China’s treatment of Uighur minority – a Crime Against Humanity.
By Rolene Marks
We said NEVER AGAIN. After the Holocaust, when the devastating images and testimony hit international consciousness and Jews struggled to come to terms with the murders of so many of us, including generations of our families, the world said NEVER AGAIN. We agreed that we need to learn from the genocide that was the Holocaust that was built on the foundations of religious intolerance and hatred of the other, including the Roma, members of the LGBTQ community and others. But we did not. After the horrors of the Holocaust, we thought that there would be no more genocide- but there was. The names are familiar – Rwanda, Darfur, Cambodia, Bosnia-Herzegovina, Syria, the Yazidi people and now China is firmly in our sites.
The images are frightening and familiar. Nearly two million Muslim Uighurs, ethnic Kazakhs and Uzbeks have been detained in internment camps since April 2017. The Chinese government is cracking down on anyone that practices Islam, and in many cases, traveled to countries like Turkey or Afghanistan and visited Mosques or shared religious texts. Some have been detained for wearing the veil or hijab for respect and modesty reasons as prescribed by Islamic laws; and some men arrested just for growing beards as prescribed by Islam. Children are systematically removed from their families in an effort to isolate them from their Muslim communities. The images that have been smuggled out and have surfaced on social media show the round-up of men in vast numbers and transported via train to these camps. It is a scene horrifyingly reminiscent of the rounding up of Jews during the Holocaust, the majority who were then sent to certain death.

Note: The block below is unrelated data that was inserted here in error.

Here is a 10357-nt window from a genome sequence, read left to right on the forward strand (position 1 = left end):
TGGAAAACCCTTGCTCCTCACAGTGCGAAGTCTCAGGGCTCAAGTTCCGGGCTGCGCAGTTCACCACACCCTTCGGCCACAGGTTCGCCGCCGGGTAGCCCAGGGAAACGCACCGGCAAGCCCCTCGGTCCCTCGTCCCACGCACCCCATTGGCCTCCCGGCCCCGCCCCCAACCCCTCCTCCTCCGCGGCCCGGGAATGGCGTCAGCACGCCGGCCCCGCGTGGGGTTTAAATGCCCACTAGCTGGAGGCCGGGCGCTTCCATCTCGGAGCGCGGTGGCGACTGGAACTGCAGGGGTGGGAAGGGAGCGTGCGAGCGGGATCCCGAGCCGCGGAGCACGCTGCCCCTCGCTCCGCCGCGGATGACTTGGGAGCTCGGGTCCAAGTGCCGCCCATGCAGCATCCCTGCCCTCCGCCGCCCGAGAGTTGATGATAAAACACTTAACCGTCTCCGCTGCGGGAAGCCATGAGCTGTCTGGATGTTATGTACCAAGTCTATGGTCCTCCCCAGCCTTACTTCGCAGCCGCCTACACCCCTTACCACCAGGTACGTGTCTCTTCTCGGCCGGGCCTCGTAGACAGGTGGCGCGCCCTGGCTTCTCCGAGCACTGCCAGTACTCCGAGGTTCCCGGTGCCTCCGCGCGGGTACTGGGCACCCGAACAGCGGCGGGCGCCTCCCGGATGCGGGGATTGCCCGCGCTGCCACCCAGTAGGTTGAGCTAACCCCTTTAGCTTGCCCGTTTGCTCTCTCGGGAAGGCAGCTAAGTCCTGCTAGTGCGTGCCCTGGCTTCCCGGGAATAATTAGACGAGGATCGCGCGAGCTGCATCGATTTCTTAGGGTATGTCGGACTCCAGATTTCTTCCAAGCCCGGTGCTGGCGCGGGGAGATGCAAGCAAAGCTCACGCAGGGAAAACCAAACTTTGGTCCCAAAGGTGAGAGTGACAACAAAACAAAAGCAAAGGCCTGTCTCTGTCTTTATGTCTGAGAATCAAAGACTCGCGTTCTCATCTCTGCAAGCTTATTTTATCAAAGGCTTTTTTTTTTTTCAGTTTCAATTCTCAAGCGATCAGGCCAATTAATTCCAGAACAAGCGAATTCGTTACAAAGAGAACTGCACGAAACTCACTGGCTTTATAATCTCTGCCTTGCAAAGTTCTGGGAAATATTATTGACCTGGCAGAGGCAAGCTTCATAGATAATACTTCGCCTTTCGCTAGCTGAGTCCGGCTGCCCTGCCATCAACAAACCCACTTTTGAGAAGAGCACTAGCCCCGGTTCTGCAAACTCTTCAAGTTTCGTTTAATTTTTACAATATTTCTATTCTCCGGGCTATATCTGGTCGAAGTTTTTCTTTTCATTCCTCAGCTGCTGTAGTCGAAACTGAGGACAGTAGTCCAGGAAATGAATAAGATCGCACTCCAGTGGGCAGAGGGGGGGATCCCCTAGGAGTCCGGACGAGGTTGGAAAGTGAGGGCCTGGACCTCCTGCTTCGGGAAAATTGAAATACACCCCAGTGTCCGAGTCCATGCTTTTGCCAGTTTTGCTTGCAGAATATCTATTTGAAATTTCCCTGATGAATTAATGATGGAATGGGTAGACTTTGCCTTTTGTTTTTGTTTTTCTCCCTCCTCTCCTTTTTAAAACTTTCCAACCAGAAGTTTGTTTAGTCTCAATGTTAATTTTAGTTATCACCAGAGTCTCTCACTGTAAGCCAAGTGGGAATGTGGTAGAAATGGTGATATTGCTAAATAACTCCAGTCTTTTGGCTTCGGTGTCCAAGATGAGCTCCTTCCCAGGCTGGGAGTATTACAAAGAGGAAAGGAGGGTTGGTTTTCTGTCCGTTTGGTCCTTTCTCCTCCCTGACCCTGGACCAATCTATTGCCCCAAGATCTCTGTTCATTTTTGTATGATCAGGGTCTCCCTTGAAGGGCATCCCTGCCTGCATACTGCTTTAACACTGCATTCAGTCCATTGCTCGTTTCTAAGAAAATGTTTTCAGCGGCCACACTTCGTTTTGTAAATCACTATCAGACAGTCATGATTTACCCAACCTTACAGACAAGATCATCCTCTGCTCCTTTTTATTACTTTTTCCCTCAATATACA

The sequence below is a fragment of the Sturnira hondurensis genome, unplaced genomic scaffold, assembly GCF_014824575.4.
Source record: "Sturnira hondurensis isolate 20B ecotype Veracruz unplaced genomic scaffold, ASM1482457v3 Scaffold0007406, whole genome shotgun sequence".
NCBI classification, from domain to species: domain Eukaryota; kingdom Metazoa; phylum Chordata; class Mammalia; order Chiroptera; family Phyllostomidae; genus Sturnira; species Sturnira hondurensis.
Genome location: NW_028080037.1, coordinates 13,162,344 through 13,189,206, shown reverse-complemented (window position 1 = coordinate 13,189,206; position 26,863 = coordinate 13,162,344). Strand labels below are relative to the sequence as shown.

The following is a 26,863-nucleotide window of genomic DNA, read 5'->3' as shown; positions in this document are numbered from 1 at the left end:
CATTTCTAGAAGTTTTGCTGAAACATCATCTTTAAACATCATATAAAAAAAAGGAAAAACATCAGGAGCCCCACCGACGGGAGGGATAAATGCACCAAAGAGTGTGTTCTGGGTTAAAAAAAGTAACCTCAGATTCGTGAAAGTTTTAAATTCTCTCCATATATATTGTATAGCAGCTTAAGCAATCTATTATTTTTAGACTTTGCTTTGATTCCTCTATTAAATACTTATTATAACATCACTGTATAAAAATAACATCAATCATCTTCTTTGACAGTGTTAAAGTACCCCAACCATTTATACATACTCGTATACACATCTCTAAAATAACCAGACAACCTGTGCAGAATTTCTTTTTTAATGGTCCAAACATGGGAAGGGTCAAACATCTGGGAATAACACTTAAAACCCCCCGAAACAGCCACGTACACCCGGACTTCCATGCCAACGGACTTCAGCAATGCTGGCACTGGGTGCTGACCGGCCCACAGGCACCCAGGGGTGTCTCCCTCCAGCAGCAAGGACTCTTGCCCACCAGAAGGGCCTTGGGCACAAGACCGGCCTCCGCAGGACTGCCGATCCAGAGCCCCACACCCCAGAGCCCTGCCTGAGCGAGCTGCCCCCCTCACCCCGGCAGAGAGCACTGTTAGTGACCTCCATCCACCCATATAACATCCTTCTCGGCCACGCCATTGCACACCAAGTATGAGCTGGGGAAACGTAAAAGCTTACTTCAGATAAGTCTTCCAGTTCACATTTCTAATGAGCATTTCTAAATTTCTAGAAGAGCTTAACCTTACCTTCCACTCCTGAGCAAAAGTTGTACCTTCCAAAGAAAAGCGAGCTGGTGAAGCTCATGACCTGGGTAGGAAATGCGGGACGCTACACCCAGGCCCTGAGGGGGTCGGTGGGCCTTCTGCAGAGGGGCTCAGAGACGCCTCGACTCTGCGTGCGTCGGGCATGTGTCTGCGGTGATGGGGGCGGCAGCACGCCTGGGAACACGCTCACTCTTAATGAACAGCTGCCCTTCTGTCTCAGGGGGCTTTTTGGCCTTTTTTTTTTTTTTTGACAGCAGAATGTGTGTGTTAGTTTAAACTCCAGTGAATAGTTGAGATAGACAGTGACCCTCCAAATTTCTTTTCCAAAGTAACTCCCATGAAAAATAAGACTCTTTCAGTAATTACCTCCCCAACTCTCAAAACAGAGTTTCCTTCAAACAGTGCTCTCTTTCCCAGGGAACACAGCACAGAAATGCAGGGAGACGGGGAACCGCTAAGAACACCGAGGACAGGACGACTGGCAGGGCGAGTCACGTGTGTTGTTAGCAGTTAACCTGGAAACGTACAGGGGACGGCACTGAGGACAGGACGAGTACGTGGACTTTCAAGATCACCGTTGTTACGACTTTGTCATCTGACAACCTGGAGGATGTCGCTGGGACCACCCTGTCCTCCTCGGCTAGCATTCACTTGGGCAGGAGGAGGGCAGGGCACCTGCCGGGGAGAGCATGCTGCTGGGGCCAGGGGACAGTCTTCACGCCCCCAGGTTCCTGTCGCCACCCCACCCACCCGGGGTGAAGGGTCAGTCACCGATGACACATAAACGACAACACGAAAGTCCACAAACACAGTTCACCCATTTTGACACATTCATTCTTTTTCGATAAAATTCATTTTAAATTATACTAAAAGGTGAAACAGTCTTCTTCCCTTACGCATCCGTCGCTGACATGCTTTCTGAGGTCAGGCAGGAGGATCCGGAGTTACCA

China is a communist country and religion is seen as anathema. The Chinese government has tried to defend their actions by claiming that the Uighur Muslims that they are rounding up and sending to these camps are “extremists” and that this is a “counter-terror” measure and call any allegations against them “baseless”. The Chinese call these facilities, “reeducation camps”.
These are not “reeducation camps”. More like concentration camps!
These reeducation camps are anything but humane. Detainees or rather prisoners are subjected to hours and hours of indoctrination, a process that can last several months until they are forced to denounce Islam. They are forced hour after hour to listen to and study communist propaganda and give thanks to Chinese President Xi Jinping. Chinese officials have also reportedly used waterboarding and other forms of torture, including sexual abuse, as part of the indoctrination process.
Uighur women are treated in the most appalling manner. Pregnant women who refuse to abort their foetus – in order to not exceed the birth quotas – are sent to the camps. Former detainees have said they were given injections that stopped their periods or caused unusual bleeding consistent with the effects of birth control drugs. There have also been reports of sexual abuse. A Uighur activist has spoken out against China’s “Pair Up and Become Family” programme, in which Han Chinese men are sent to live with Uighur women, many of whose husbands have been sent to the camps.
The programme, first introduced in 2017, was discussed in an October 2019 report by Radio Free Asia that cited two unnamed Chinese officials. The report outlined a horrific programme in which many of the Chinese men would often sleep in the same beds as the women.